Chicago Magazine — “What Chicago Is Doing—and Can Do—to Prevent a Disastrous Flood”

August 30, 2017

“The Chicago area has taken some interesting steps towards a more robust future of wastewater management. It has ‘green’ alleys that reduce the flow of stormwater into the sewage system; bioswales and stormwater monitoring; at-cost rain barrels; tree pits, green roofs, and more. But in the grand scheme it’s still at fairly small scale.

There are much bigger ideas on the drawing board. Many of those come from the mind of architect Jeanne Gang, whose work on Northerly Island speaks to the future of how the built environment transitions into the natural one. Her book Reverse Effect: Renewing Chicago’s Waterways argues for re-reversing the Chicago River and surrounding it with green infrastructure and natural forms of water treatment, rebuilding the divide between the Great Lakes and the Mississippi, and capping the era of civic engineering that built Chicago:

‘Meanwhile, the riverfront area around Bubbly Creek has a band of industrial land that could start to be acquired. It’s basically defunct. All the big industries down there are not coming back. Once that’s done, we would start to introduce green infrastructure: permeable pavement that allows storm water, which is not that dirty, to go straight down into the aquifer and back into the lake. Every time you redo a street, you upgrade it to the permeable pavement instead of solid. You also redesign the tree planters so that water is funneled to them from the street. It takes the water load off at the point source, instead of dumping fresh rainwater into the sewer system. All that would keep our basements drier. ...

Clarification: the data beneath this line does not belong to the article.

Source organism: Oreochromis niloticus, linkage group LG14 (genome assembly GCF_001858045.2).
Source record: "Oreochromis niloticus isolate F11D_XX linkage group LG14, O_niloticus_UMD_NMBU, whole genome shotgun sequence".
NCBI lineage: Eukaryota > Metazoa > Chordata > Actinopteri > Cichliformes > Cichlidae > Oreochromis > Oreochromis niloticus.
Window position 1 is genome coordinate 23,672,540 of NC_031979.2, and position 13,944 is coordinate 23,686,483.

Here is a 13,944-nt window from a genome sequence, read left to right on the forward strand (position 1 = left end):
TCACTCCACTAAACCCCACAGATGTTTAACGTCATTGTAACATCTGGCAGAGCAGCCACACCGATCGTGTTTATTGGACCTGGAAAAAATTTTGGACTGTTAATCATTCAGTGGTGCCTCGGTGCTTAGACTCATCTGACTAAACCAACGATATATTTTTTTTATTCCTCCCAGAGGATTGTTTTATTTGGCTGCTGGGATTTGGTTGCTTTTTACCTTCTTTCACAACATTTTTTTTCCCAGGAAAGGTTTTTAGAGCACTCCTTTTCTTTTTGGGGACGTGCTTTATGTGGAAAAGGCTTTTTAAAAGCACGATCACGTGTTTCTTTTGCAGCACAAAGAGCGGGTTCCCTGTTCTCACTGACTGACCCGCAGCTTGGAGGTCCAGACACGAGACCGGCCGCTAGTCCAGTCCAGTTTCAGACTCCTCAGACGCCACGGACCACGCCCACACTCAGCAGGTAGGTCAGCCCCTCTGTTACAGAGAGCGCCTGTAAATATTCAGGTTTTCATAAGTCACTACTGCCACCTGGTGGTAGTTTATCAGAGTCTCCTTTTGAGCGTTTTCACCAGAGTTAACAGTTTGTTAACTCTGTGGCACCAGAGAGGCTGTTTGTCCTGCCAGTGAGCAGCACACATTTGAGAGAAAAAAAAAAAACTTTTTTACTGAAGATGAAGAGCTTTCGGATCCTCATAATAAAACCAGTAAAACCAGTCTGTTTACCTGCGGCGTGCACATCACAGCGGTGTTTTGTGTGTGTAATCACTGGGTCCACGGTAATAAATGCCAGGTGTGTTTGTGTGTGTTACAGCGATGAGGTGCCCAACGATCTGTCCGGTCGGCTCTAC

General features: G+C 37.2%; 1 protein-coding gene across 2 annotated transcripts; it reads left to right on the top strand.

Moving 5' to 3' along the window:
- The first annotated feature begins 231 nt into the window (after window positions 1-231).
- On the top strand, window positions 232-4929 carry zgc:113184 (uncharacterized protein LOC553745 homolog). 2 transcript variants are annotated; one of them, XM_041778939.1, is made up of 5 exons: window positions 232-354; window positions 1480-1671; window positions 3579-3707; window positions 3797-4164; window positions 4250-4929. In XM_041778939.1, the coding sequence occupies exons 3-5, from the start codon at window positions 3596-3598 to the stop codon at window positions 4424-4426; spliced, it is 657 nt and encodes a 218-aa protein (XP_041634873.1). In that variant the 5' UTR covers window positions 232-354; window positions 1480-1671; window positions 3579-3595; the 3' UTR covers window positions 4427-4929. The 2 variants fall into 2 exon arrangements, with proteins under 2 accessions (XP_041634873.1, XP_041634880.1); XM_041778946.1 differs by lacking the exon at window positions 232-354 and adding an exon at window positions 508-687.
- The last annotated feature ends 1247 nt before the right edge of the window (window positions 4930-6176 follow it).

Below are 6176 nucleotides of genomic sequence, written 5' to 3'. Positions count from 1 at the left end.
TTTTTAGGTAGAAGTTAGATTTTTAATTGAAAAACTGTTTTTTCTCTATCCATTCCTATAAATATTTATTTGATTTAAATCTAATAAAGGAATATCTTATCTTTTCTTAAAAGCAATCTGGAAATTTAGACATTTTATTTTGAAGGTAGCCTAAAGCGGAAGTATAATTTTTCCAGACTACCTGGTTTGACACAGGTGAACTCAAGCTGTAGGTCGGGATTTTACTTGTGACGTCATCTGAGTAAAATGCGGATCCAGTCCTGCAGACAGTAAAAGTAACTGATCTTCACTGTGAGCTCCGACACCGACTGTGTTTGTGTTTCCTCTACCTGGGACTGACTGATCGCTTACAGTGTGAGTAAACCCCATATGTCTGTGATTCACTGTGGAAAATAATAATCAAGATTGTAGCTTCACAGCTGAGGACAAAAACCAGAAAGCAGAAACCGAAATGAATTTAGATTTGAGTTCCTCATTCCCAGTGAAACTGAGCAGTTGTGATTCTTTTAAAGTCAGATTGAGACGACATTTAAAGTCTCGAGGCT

The next step is to take out the canal—which is a concrete basin—and remediate the area so it can start to operate like a wetland. Use nature as technology. The wetlands will increase the amount of waterfront, increase the amount of green space, and increase property values on either side of the river. Then start to invest in more water treatment. Instead of pumping sewage and the overflow into Stickney, you could just treat it here. We need to expand our wastewater treatment. Use biodigesters to clean the water basically and return it to the wetlands for the last polishing.’”

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Deep Tunnel—here entering into the Thornton Reservoir—is just that, but the city needs more surface-level treatment as well. Photo: Jose M. Osorio, courtesy of the Chicago Tribune.